Amidst Hong Kong’s sprawl of moderate pro-democracy groups is HK2020, headed by former Chief Secretary Anson Chan. Member and ex-civil servant Rachel Cartland spoke yesterday on whether Hong Kong has become ungovernable.
RTHK3 this morning reported her fear that extremists could hijack Occupy Central’s civil disobedience activities, and her regret that the consultation on political reform had become focused on open nomination of candidates for the Chief Executive election, which seems clearly forbidden by the Basic Law. The voice of reason.
The South China Morning Post, on the other hand, reports her comments that Hong Kong has the ‘most ridiculous political system in the world’ and is enduring a sort of bad dream as a result:
“Every single member of the Legislative Council stands always poised, ready to form the disloyal opposition to a chief executive who is specifically not allowed to have a political party of his own.
“That Legislative Council is formed partly from functional constituencies, some of which are as bad as the rotten boroughs that tainted 19th-century England, with tiny electorates with their own agenda, [while] the geographical constituencies… are elected by a very odd proportional representation system, which is actually skewed in such a way as to ensure that more radical candidates have a very high chance of being elected.”
These are not new points, but they neatly encapsulate the idiocy of the political system. Hong Kong people can elect an opposition, but not the government. The functional constituencies are a recipe for empowering vested interests, thus ensuring unfairness and disharmony. The bizarre election system for geographical constituencies allows extremists unable to get more than 10-15% of the vote to win seats.
The on-line SCMP gives this story some prominence, which in turn attracts an outpouring of readers’ comments. Cartland is an ex-colonial official and white, so predictably quite a lot of them make the even more unoriginal point about how the British didn’t give Hong Kong democracy for 100 years. Anyone who can be bothered to counter this can say that: Beijing expressly opposed political reform (let alone independence) for Hong Kong pre-1997; people loudly report being less happy since 1997; and 17 years after the handover, it’s irrelevant. The fact is that we have this system now because Beijing imposes it – and it’s clearly not working, and everyone’s angry.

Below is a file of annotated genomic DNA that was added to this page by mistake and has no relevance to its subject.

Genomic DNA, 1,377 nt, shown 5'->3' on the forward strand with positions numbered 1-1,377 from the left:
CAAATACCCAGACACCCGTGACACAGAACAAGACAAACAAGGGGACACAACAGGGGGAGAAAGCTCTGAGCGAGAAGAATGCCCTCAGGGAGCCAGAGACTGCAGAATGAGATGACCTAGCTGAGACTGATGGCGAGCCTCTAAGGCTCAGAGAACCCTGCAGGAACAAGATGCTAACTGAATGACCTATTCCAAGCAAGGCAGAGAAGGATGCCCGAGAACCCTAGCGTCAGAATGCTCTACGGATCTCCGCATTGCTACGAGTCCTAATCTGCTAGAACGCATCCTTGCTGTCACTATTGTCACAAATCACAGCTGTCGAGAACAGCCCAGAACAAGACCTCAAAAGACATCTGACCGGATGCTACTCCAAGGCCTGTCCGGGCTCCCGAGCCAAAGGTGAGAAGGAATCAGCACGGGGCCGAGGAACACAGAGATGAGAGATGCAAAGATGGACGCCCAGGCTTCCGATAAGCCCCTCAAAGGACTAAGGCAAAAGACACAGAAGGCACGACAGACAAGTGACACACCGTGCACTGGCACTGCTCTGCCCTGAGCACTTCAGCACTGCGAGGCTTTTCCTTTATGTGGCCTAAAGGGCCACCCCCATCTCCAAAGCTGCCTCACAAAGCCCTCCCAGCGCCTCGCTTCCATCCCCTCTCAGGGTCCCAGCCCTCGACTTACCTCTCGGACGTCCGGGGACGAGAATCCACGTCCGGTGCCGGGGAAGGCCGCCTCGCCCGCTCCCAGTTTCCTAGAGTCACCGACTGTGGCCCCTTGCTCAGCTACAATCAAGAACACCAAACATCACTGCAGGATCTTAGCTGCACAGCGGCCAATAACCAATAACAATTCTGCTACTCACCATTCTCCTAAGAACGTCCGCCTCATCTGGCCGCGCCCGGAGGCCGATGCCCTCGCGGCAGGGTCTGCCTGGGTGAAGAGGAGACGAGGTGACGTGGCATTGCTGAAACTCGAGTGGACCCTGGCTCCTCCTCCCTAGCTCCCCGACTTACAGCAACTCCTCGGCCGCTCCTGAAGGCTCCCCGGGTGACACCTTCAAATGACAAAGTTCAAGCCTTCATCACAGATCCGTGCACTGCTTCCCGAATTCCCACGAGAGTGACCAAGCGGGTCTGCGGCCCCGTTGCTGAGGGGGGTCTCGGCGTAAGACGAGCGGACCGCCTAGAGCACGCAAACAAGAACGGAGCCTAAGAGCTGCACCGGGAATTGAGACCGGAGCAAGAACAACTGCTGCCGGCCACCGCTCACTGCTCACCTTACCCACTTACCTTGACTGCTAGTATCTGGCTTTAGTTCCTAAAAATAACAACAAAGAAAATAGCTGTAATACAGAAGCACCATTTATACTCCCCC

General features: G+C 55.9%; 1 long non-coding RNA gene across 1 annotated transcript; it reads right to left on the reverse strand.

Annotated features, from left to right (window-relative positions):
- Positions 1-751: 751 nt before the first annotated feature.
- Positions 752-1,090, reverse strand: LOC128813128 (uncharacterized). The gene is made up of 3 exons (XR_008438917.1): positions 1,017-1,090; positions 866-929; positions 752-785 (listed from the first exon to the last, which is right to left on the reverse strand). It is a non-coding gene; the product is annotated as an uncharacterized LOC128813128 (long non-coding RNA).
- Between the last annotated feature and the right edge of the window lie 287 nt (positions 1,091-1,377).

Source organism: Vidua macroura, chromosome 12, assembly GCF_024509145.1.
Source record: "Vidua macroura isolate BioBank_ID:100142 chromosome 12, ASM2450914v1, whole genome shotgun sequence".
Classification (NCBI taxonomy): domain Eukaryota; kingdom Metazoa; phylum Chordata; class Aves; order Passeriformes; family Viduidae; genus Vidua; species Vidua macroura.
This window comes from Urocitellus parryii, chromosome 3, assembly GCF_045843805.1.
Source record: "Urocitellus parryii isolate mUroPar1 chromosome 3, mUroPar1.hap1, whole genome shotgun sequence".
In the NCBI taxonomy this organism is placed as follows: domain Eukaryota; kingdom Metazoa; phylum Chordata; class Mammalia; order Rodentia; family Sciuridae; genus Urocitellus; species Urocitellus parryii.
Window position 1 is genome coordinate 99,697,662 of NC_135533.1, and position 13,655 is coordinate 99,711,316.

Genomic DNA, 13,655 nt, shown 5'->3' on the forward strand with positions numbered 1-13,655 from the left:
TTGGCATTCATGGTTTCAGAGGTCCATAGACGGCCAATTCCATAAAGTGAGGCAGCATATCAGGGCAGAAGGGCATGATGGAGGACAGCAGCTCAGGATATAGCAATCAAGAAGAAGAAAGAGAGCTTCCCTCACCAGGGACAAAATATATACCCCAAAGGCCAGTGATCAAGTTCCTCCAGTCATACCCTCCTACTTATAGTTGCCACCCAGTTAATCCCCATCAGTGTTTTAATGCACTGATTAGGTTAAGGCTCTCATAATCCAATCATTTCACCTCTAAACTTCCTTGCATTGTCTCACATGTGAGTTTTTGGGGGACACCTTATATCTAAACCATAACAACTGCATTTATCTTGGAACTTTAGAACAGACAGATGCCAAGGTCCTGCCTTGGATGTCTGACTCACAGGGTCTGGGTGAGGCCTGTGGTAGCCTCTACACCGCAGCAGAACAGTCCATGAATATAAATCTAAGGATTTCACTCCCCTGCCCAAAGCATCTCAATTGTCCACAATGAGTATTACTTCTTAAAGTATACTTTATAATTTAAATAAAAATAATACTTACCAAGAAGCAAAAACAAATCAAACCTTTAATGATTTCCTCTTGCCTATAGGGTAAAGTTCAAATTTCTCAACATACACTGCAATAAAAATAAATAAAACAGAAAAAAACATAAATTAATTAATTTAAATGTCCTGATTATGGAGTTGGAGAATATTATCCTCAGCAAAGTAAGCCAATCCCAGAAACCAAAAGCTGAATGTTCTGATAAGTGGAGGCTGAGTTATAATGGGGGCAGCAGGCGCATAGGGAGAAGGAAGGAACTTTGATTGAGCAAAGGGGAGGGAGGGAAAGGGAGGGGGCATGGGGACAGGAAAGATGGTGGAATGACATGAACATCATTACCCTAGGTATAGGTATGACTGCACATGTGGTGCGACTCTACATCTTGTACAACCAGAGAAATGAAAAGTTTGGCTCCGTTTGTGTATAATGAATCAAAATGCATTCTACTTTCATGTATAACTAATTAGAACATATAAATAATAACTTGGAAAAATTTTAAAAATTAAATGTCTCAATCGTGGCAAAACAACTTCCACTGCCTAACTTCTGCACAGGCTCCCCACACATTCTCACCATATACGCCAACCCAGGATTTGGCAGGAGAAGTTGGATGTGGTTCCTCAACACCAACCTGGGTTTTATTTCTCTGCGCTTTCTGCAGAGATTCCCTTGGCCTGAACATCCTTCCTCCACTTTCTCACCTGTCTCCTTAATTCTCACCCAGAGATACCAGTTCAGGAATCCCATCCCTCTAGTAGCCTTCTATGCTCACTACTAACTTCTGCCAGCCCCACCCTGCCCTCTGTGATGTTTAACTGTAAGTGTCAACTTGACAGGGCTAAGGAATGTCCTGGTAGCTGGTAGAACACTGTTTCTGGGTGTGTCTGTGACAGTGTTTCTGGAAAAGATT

Still, Cartland – like Anson Chan – was a member of the oh-so elite, high-flying and famously infallible Administrative Officer caste in the late 80s when Governor David Wilson rigged a public consultation on political reform far more cynically, blatantly and contemptuously than Carrie Lam and her buddies would have dared try with this recent exercise. She might have been Assistant Deputy Sub-Manager of the Paper Clips Dept at the time, but she was somewhere there. You can’t completely ignore it (perhaps she elaborates in her book).
Maybe her use of the fairy tale The Sleeping Beauty as an allegory in her FCC comments (good and bad godmothers and so on) is a way of resolving this slight ‘contradiction’, as they say up north. So I refresh my memory and revisit the story. It’s nasty, with snakes and attempted cannibalism and – the bit that did permanent psychological damage to me as a kid – a sharp piece of wood piercing a finger. Sadly, I find nothing in the plot that absolves colonial-era civil servants from any connection with, well, the colonial-era civil service. But I do read that ‘The king forbids spinning on spinning-wheels or spindles, or the possession of one, throughout the kingdom, upon pain of death.’ Substitute ‘watching The Big Bang Theory’ for ‘spindles’ and maybe she’s on to something.
Meanwhile, the SCMP’s owners are trying to take the listed company private and so are probably too distracted to monitor the paper’s day-to-day self-censorship regime. As a result, the editors are letting their hair down, to the extent that we even get blatant insults aimed at a business partner, even family friend, who owns many important providers of advertising revenue…
The Kuoks will be hearing from Mr Li’s people.